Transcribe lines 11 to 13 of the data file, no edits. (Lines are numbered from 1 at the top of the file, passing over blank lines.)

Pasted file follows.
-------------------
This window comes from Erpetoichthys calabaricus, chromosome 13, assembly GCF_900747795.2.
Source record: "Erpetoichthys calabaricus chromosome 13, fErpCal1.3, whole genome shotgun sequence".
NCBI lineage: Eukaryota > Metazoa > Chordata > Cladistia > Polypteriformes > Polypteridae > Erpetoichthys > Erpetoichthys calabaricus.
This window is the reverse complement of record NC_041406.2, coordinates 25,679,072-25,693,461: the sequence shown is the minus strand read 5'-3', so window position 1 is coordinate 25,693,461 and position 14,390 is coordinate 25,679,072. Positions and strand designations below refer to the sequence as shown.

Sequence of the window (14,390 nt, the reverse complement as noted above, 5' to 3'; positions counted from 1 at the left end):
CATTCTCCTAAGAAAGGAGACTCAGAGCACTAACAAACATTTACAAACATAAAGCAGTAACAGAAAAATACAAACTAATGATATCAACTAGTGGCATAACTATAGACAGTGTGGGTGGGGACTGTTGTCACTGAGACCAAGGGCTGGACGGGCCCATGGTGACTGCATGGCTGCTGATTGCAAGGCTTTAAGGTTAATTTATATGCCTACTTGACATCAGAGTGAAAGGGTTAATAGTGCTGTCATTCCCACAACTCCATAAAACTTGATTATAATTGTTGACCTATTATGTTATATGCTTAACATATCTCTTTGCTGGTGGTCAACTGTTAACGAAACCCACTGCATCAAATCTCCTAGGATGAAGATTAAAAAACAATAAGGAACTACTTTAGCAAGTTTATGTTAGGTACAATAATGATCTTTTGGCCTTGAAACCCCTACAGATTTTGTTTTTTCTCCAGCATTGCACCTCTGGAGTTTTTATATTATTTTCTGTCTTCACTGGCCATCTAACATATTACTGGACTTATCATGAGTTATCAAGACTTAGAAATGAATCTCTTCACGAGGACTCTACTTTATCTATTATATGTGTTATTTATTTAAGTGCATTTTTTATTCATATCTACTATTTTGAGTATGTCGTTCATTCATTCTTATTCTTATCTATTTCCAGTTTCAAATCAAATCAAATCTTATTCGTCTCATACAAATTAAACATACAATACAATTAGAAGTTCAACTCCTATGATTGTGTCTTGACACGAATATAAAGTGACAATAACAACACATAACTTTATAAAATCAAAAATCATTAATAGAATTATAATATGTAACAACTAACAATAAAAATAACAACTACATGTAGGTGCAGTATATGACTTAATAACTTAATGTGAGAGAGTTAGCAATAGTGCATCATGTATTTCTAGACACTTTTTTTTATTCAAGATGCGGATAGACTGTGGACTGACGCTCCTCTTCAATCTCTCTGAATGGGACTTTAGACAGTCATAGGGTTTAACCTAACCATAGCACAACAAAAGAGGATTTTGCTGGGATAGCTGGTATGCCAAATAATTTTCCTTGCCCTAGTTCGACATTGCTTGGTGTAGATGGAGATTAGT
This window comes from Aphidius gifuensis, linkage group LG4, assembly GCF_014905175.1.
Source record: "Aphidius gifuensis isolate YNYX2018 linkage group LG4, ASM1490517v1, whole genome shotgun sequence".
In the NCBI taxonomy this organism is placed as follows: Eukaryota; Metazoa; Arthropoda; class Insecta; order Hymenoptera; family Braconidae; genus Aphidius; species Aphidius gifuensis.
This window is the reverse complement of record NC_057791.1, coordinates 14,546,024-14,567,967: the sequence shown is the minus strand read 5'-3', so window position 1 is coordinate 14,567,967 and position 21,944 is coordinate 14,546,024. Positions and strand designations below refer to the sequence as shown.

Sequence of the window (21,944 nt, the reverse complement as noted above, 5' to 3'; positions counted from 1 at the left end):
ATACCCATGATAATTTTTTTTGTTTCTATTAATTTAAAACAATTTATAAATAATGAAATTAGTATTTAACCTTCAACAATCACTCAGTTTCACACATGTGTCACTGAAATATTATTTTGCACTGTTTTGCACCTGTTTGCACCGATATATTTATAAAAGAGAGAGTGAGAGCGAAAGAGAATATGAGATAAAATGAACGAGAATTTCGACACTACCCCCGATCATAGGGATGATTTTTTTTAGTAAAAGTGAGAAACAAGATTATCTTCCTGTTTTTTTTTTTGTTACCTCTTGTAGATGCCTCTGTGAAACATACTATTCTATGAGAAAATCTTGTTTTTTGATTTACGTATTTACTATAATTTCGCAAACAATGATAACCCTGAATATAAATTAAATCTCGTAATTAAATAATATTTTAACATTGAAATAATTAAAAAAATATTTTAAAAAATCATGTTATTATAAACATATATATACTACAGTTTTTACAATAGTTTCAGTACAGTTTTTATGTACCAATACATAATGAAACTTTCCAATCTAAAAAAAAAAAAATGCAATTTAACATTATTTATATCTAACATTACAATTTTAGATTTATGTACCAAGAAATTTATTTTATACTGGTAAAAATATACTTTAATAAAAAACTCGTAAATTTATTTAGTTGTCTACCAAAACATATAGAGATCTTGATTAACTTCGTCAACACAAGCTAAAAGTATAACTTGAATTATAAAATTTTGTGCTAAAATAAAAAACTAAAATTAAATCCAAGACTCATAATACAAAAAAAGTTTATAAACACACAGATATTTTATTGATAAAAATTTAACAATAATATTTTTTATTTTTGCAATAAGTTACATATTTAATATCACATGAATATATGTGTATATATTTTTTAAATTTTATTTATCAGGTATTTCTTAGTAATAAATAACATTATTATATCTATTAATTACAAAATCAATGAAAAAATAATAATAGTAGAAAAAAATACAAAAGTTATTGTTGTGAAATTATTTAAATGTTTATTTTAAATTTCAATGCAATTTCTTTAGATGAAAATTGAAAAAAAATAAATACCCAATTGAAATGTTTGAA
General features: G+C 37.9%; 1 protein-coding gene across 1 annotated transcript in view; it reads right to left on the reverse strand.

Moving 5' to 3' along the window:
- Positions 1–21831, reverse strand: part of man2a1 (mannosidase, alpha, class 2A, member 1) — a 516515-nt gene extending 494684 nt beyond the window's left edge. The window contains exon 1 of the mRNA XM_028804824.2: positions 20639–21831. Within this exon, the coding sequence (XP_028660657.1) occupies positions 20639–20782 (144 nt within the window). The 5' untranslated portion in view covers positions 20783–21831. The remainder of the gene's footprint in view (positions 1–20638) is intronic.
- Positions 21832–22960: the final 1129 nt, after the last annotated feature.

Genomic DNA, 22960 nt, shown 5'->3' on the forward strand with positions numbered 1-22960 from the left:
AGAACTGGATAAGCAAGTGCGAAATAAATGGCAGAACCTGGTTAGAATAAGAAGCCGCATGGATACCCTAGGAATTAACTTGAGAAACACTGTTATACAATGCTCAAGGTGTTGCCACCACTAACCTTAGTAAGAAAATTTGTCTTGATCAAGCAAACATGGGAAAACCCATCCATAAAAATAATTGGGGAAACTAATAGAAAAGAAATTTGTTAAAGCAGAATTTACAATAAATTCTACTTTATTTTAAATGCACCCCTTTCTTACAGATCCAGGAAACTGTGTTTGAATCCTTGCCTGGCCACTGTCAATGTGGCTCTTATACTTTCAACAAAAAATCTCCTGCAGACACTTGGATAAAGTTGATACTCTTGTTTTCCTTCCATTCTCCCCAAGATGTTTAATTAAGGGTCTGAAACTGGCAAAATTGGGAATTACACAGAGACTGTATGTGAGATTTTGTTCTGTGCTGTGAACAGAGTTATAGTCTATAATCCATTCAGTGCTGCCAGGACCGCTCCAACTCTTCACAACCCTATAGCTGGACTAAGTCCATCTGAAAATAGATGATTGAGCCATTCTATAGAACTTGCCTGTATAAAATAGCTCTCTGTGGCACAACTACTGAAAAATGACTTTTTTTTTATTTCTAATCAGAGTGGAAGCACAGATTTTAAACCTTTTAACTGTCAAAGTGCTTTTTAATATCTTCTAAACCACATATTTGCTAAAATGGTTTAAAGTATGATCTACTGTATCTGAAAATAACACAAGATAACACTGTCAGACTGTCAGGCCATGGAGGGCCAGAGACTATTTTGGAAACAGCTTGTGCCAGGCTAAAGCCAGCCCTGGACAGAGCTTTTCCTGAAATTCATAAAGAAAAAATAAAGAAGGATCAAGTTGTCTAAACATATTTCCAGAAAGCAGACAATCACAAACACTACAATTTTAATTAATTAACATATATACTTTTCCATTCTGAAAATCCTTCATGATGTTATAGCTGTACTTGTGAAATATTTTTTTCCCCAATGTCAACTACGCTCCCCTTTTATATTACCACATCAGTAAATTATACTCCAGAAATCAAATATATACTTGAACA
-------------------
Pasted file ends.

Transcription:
Sequence of the window (21,944 nt, the reverse complement as noted above, 5' to 3'; positions counted from 1 at the left end):
ATACCCATGATAATTTTTTTTGTTTCTATTAATTTAAAACAATTTATAAATAATGAAATTAGTATTTAACCTTCAACAATCACTCAGTTTCACACATGTGTCACTGAAATATTATTTTGCACTGTTTTGCACCTGTTTGCACCGATATATTTATAAAAGAGAGAGTGAGAGCGAAAGAGAATATGAGATAAAATGAACGAGAATTTCGACACTACCCCCGATCATAGGGATGATTTTTTTTAGTAAAAGTGAGAAACAAGATTATCTTCCTGTTTTTTTTTTTGTTACCTCTTGTAGATGCCTCTGTGAAACATACTATTCTATGAGAAAATCTTGTTTTTTGATTTACGTATTTACTATAATTTCGCAAACAATGATAACCCTGAATATAAATTAAATCTCGTAATTAAATAATATTTTAACATTGAAATAATTAAAAAAATATTTTAAAAAATCATGTTATTATAAACATATATATACTACAGTTTTTACAATAGTTTCAGTACAGTTTTTATGTACCAATACATAATGAAACTTTCCAATCTAAAAAAAAAAAAATGCAATTTAACATTATTTATATCTAACATTACAATTTTAGATTTATGTACCAAGAAATTTATTTTATACTGGTAAAAATATACTTTAATAAAAAACTCGTAAATTTATTTAGTTGTCTACCAAAACATATAGAGATCTTGATTAACTTCGTCAACACAAGCTAAAAGTATAACTTGAATTATAAAATTTTGTGCTAAAATAAAAAACTAAAATTAAATCCAAGACTCATAATACAAAAAAAGTTTATAAACACACAGATATTTTATTGATAAAAATTTAACAATAATATTTTTTATTTTTGCAATAAGTTACATATTTAATATCACATGAATATATGTGTATATATTTTTTAAATTTTATTTATCAGGTATTTCTTAGTAATAAATAACATTATTATATCTATTAATTACAAAATCAATGAAAAAATAATAATAGTAGAAAAAAATACAAAAGTTATTGTTGTGAAATTATTTAAATGTTTATTTTAAATTTCAATGCAATTTCTTTAGATGAAAATTGAAAAAAAATAAATACCCAATTGAAATGTTTGAA
General features: G+C 37.9%; 1 protein-coding gene across 1 annotated transcript in view; it reads right to left on the reverse strand.